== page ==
What to Know About Using CBD at Your Business

The cannabis-derived ingredient is trending, but offering it legally can be complicated.
Is it high time for you to start researching CBD oil for your small business? (Photo: ElRoi/Shutterstock)

Offering the latest “it” ingredient is a no-brainer for businesses who want to attract increasingly health-conscious customers. While it might have been relatively easy to add an açaí bowl to your menu or toss a few goji berries on a salad a couple of years ago, things are bit trickier when it comes to the trendiest wellness ingredient of 2019: Cannabidiol.

Commonly known as “CBD,” the cannabis-derived substance won’t get you high (unlike its sister substance, THC). However, enthusiasts say that the compound offers other benefits to the mind and body. CBD is now making its way into everything from ingestible oils and topical lotions to coffees, cocktails and cupcakes.

Here’s what you need to know about offering CBD at your business.

Pay attention to the laws

The laws around cannabis — including CBD — are constantly changing. Before using cannabidiol at your business, make sure your products will comply with all state and federal regulations.

Brad McLaughlin headshot

I used to ask business about their mobile strategy, but now I ask about their CBD or hemp strategy.” – Brad McLaughlin (Photo: Brad McLaughlin)

“Check with your legal counsel or attorney about wanting to offer CBD,” said Brad McLaughlin, founder and chief executive officer of BudTrader.com, the world’s largest cannabis marketplace. “My clients have had to update their terms and conditions, among other things, to follow the laws.”

Be especially careful about how you label and promote CBD products. Making claims about the health benefits of your products could get you in hot water with the Food & Drug Administration.

Related: 6 Legal Mistakes Small Business Owners Make (and How to Avoid Them)

In addition to following the rules, be as transparent and cautious as possible when offering CBD, said McLaughlin. Let customers know how much CBD your products contain, and consider restricting sales to people of a certain age (such as 18 or 21 years old and up).

“Document the safety precautions you’re taking. You have to demonstrate that you showed as much good faith as possible, in case something does come up down the road,” said McLaughlin.

Find reputable suppliers

CBD oil with plant

Essential oil suppliers are coming out with their own versions of CBD oils. (Photo: Victoria43/Shutterstock)

There are thousands of CBD products on the market today. Do your homework to make sure you find a reputable supplier, said McLaughlin.

“You need to be very careful — there are some unscrupulous suppliers out there, and people are getting duped,” he said. “The most reputable suppliers will perform a spot test when you make a purchase to show you that their CBD is the highest quality.”

When in doubt, ask to see a supplier’s certificate of analysis. It documents a lab test that checks the levels of CBD, THC and possible contaminants in a cannabis or hemp product.

Check out Consumer Reports’ guide on shopping for CBD to learn more about how to find a reputable supplier.

Start simple

It’s tempting to experiment with CBD and try to create the most innovative products in town. However, if it’s the first time you’re using the ingredient at your business, keep things simple at the beginning, said McLaughlin.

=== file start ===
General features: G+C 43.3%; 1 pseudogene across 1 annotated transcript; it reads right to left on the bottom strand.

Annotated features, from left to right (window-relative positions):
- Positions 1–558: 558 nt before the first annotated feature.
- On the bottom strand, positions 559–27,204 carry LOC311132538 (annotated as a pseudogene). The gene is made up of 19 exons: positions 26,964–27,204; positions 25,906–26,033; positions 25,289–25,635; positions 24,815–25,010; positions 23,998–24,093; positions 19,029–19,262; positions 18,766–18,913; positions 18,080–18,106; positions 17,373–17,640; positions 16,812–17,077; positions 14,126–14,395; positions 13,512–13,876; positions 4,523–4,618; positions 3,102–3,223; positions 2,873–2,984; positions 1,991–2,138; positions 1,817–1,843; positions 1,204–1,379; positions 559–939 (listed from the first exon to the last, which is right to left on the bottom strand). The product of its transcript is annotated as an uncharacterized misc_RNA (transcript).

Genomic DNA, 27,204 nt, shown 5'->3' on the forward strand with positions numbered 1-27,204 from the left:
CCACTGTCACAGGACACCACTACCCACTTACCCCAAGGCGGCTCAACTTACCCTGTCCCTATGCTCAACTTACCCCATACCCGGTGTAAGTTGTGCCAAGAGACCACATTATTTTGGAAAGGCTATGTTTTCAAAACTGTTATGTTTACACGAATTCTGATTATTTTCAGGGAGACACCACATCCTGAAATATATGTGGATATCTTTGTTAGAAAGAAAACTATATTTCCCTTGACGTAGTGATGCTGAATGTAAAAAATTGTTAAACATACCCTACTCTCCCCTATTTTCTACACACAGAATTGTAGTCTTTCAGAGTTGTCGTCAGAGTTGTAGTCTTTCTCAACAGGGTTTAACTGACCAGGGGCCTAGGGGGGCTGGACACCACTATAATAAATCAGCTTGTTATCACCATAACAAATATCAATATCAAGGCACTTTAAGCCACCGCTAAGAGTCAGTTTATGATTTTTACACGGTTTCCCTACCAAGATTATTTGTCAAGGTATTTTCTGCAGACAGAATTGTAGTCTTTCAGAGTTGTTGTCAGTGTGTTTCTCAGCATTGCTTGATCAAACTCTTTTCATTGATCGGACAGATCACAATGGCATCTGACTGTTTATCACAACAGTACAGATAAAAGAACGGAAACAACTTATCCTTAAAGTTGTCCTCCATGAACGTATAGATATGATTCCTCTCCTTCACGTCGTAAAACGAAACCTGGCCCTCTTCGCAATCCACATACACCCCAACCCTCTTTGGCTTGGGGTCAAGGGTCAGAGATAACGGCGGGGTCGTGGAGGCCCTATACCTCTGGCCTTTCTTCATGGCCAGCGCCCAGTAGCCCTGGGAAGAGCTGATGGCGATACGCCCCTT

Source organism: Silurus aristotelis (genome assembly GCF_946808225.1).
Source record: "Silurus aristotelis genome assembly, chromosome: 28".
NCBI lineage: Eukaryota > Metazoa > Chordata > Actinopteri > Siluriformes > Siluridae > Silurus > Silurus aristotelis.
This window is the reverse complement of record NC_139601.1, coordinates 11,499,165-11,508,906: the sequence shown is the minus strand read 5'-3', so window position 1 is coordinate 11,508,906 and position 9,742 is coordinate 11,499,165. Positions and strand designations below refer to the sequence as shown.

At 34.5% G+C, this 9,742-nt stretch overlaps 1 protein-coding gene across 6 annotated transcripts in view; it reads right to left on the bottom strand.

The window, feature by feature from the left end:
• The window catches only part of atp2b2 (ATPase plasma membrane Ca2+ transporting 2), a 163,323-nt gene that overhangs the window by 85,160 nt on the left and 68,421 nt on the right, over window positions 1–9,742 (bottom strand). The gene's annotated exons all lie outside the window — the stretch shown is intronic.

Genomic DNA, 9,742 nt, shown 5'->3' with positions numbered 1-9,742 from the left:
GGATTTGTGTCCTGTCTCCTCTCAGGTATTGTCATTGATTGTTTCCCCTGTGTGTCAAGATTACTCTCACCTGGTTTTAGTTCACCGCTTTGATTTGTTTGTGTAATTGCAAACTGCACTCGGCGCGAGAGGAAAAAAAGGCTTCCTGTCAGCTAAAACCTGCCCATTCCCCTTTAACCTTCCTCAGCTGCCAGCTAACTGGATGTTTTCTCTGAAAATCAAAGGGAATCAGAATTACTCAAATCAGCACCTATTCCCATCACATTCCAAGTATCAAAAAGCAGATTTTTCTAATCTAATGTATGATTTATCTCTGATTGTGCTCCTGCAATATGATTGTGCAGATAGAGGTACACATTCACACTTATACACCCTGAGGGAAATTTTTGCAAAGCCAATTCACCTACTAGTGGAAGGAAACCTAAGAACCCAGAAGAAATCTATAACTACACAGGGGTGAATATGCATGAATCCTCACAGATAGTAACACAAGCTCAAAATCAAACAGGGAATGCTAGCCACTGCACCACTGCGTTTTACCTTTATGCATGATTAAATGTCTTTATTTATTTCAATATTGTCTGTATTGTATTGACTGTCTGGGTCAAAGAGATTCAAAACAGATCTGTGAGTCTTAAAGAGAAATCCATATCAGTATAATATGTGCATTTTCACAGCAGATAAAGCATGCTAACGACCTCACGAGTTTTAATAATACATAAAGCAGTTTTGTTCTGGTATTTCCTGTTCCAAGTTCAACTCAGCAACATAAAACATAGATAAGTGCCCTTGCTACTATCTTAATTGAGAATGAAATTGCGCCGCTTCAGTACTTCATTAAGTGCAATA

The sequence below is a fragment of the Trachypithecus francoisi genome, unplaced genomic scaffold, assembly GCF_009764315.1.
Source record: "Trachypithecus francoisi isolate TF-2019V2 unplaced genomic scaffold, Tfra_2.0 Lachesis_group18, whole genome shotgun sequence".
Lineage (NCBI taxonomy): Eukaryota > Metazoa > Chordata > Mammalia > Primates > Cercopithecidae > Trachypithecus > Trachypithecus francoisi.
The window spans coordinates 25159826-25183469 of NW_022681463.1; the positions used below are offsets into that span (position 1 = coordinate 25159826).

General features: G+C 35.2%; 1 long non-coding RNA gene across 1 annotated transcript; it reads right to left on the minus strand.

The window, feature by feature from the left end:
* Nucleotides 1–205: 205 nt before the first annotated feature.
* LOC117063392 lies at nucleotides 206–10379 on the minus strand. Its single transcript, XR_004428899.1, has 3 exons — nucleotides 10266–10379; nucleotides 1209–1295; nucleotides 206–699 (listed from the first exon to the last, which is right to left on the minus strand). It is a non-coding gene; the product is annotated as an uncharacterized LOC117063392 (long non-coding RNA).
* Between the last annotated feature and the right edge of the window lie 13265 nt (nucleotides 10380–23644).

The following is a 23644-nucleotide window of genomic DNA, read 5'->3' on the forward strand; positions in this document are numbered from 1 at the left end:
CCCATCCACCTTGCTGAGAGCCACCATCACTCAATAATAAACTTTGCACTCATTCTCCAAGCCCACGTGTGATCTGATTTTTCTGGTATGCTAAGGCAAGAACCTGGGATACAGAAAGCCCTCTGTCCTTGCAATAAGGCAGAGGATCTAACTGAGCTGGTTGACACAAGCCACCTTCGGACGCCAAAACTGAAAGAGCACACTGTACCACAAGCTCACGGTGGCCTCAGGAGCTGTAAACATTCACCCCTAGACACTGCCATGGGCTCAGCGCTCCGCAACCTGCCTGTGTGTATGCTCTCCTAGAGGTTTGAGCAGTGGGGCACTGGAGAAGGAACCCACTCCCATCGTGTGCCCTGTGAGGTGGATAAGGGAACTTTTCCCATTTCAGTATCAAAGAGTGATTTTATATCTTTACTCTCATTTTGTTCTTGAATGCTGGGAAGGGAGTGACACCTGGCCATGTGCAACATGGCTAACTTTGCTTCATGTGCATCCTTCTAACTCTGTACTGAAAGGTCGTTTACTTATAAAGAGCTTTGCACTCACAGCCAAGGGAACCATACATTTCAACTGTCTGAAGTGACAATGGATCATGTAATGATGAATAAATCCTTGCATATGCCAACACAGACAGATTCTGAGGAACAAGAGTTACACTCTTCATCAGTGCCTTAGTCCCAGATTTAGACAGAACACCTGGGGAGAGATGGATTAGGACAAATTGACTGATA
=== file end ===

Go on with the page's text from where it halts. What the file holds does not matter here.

“If you want to carry CBD products or use CBD in your coffee and tea, I recommend getting something pre-made from a reputable company, as opposed to creating something yourself,” he said. “There’s a learning curve to creating your own products.”

Companies such as SteepFuze sell hemp extract coffee on wholesale, making it easy for restaurants and cafes to start brewing CBD drinks with just the right amount of the substance.

You could also consider offering CBD as an add-on to some of your best-selling products and services.

“You can add CBD oil to a massage or a smoothie to see how your customers feel about it,” said McLaughlin.

Once you’ve found some success using CBD in a product or two, consider expanding and creating your own concoctions. Restaurants have created entire tasting menus of foods infused with CBD, while some bars have started brewing CBD-laced beer. It’s all about creating something customers can’t find anywhere else.

Educate your customers

There’s still a lot of confusion around CBD and what it does. Expect to make an investment in customer education to ease their concerns and inform them about cannabidiol.

“They’re going to ask if CBD will get them high, and if it’s legal,” said McLaughlin.

Related: How Your Store Can Project Authenticity to Customers

Customers will also want to learn about why they should consider taking CBD. Enthusiasts of the substance, as well as some health experts and scientists, say that CBD induces relaxation, eases stress and reduces inflammation.

Learn as much as you can so you’re able to provide trustworthy information to your customers. “CBD Oil: A Lifestyle Guide to Hemp-Derived Health and Wellness” by Gretchen Lidicker, goes in-depth about the myths and realities of CBD, and is a good primer for anyone who’s interested in the compound.

Incorporating CBD into your offerings might be a complex process, but McLaughlin says the effort can pay off big time.

“I used to ask business about their mobile strategy, but now I ask about their CBD or hemp strategy. You need to be thinking about it in order to compete in 2019,” he said.

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